The Gift: Second Candle (Day Seven)

Peter and Alana have spent the day shopping for Christmas presents. The task is always a challenging one. Peter’s family is small and easily pleased but Alana’s is another matter. She has two brothers and one sister, and they have their respective partners and families to shop for. This year her oldest brother Simon, the only unmarried one in the family, is bringing a girl; it’s not unusual for him to bring a girl once, although it is unusual for him to bring one a second time. This girl, Stacey, has never been to a family gathering before and will probably not come to another one, but Alana needs to treat her as if she is already a part of the family. And so Alana has spent hours searching for an appropriate gift to buy a girl she has never met, finally settling on a bag that looks stylish enough for most girls but neutral enough not to offend against the vagaries of personal preference – quite an accomplishment really, but the process has exhausted her so that, by the time she starts looking for a present for her niece, she finds she has no energy left to give much thought to it and, in the end, can only stare at aisles and aisles of toys and books with a vacant gaze that sees everything and takes nothing in. It takes Peter’s intervention to actually choose something, and then requires a coffee, consumed in almost complete silence, at one of the more quiet shops on the perimeter of the shopping mall to regenerate them both enough to head home.

By the evening, they are both exhausted, eating dinner in relative silence. From time to time they try to make conversation but most attempts end in one of them snapping at the other or misunderstanding what was said. Silence seems preferable. It isn’t long before Alana takes herself off to their bedroom. Peter, unsure, stays in the living room for a while longer, flicking through channels on the TV until he realises that he has not paid attention to anything that he has watched for the last ten or twenty minutes and so decides vaguely that it might be time to sleep.

When he goes to their room, Alana is sitting in bed in her nightie, the lamp on, flicking through the pages of a book.

“What are you reading?” Peter asks her.

She absently tilts the cover over so he can see it: her old children’s Bible, a book that has sat on their shelf for some years untouched.

“What story are you reading?” he asks.

“Hannah,” says Alana. “Samuel’s mother.”

Peter tries to remember the story; something, he recalls, about a woman praying desperately at the temple and the priest telling her to “stop making a drunken show of herself”. He remembers that phrase well from the Good News Bible of his childhood; the rest of the story is vague.

“Do you want to read the story to me?” he asks.

Alana closes the book and puts it on his lap.

“I’m tired,” she says. “I think I’ll just go to sleep.”

She turns off the lamp and rolls onto her side.

Peter sits in bed for a time, strangely unable to make the decision to lie down and sleep, tired yet made strangely alert by Alana’s aloof responses to him. It has been a long day for them both, he knows, and the glimpse he caught of a packet of tampons in their shopping bags this afternoon has confirmed what he, by instinct, already suspected; he knows to tread carefully on days like this. And yet the the ordeal of the afternoon’s shopping has left him tired and impatient. His mind as he sits there is continually drawn to Alana’s repeated rejection of most of his attempts to help her that day and he thinks, not for the first time, that, if he must be brought along to help her shop, he should at least be allowed to have some input, otherwise he is nothing more than a glorified mule there only to help carry the bags. They would still be there in the children’s section of the store staring blankly if he hadn’t stepped in and chosen the Christmas storybook that caught his eye at just the right moment. Something about the book had appealed briefly to a shared sentimentality and Alana had agreed that the present seemed perfect. And so she had bought the present, in that action making a brief though unacknowledged concession to Peter’s judgment. And then, only moments later, her mind had returned to the question of Stacey’s present and whether or not it would make her or, more importantly, Simon, happy; how fleeting that moment of success could be.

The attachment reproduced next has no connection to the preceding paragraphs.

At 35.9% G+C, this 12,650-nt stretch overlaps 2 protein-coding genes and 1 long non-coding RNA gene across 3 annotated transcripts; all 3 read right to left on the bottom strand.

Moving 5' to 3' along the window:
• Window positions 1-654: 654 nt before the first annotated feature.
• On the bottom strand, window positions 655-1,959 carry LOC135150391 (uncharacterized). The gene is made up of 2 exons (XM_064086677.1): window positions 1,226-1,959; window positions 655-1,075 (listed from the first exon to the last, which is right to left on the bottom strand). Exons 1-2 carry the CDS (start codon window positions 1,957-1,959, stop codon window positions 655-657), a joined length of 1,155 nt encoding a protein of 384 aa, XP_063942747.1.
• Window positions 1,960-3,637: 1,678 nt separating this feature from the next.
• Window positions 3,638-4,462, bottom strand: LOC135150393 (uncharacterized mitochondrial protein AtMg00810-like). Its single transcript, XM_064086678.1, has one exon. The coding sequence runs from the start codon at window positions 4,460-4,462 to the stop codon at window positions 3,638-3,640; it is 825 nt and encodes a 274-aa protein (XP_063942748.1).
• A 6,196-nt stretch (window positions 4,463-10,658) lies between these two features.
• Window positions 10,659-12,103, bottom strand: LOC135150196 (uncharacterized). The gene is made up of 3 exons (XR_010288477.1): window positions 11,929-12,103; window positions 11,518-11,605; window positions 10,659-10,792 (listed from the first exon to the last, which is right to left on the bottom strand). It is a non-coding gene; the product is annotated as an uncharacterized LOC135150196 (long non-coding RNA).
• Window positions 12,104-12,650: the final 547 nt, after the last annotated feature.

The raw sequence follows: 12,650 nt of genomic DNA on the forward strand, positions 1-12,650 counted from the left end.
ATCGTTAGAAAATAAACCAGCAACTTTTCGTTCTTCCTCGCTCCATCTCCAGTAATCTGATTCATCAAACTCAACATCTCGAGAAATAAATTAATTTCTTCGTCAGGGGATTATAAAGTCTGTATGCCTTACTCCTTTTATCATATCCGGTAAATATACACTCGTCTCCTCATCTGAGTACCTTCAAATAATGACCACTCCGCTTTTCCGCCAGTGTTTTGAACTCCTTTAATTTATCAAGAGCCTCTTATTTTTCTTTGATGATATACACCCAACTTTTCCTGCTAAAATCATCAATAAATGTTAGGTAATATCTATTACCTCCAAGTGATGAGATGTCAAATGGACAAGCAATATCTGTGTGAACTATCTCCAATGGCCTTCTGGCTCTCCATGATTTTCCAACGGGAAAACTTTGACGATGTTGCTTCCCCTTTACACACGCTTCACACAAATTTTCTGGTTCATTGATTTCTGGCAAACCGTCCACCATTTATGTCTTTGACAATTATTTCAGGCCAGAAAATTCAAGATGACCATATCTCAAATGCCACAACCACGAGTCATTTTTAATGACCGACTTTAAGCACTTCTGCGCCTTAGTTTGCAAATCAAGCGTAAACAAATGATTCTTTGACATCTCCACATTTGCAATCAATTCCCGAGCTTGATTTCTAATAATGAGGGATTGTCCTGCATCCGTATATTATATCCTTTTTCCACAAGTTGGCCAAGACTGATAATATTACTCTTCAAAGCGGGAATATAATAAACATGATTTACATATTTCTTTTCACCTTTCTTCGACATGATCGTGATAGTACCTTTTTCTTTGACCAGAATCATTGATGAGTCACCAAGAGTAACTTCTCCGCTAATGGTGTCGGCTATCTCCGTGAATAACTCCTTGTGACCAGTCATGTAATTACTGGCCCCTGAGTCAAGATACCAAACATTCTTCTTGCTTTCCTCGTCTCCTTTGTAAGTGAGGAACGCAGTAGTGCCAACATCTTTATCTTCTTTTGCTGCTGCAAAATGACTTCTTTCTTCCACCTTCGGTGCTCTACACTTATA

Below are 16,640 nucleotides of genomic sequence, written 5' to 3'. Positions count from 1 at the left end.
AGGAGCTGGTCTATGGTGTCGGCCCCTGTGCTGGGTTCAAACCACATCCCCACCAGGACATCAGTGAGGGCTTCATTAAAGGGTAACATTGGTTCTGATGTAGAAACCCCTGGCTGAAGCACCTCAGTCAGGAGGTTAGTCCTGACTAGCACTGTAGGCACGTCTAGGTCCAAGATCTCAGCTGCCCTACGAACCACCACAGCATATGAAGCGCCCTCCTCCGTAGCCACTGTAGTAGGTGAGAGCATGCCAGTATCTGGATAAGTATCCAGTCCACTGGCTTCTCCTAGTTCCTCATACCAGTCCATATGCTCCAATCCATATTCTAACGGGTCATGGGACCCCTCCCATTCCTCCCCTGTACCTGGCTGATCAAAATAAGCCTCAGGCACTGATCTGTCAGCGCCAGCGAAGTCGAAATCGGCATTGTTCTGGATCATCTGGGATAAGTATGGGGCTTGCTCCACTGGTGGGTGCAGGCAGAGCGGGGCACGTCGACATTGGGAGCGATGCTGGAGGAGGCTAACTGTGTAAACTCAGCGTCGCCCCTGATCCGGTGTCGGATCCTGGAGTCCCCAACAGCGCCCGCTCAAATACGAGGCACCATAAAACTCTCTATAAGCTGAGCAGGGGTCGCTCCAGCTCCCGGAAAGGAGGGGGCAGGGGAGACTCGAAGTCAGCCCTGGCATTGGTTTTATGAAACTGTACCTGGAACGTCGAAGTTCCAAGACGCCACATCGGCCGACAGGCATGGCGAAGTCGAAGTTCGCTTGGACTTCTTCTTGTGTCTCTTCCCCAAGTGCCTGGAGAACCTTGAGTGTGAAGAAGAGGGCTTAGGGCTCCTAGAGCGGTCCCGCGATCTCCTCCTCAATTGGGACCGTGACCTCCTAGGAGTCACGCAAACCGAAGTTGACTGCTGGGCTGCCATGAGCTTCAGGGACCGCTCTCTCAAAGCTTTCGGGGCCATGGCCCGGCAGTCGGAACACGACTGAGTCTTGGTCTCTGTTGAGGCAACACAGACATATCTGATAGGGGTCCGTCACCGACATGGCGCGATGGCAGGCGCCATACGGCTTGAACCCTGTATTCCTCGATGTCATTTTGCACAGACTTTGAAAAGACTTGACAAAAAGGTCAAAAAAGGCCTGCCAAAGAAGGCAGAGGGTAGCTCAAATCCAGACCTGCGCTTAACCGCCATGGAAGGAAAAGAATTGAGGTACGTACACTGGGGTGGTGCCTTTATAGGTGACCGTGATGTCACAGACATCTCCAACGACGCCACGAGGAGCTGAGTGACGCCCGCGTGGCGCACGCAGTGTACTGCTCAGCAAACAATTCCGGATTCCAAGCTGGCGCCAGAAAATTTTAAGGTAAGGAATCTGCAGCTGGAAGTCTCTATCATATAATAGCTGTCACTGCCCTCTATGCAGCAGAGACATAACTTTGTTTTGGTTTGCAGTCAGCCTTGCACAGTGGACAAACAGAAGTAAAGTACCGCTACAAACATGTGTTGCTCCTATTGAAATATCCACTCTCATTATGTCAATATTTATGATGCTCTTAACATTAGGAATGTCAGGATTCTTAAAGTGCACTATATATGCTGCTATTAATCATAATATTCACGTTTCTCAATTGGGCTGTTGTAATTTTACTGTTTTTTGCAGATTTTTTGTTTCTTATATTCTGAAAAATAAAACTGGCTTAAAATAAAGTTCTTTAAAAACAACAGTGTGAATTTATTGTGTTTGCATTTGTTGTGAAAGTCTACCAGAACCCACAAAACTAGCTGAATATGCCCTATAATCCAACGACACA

Absently, he turns on his bedside lamp. Thoughts of the storybook they bought Eliza have reminded him of the children’s Bible on his lap – had Alana put it there for him to read, or was she just too tired to put it away herself? – and so he begins to flick through it, not through any great interest in what it contains but because he would rather do something than sit in bed and stew on his thoughts. His eyes brush over the dedication page – To our dear daughter Alana, on her fifth birthday – and moves over Adam and Eve, Noah, Abraham and Moses, arriving at the page where Hannah’s story is told. He glances at Alana; briefly softened by the sight of her sleeping, he decides to go into the living room to read and not disturb her. Switching off his lamp, he tiptoes out of the room, the children’s Bible in hand, sits on the couch and begins to read.

Go to Day Eight

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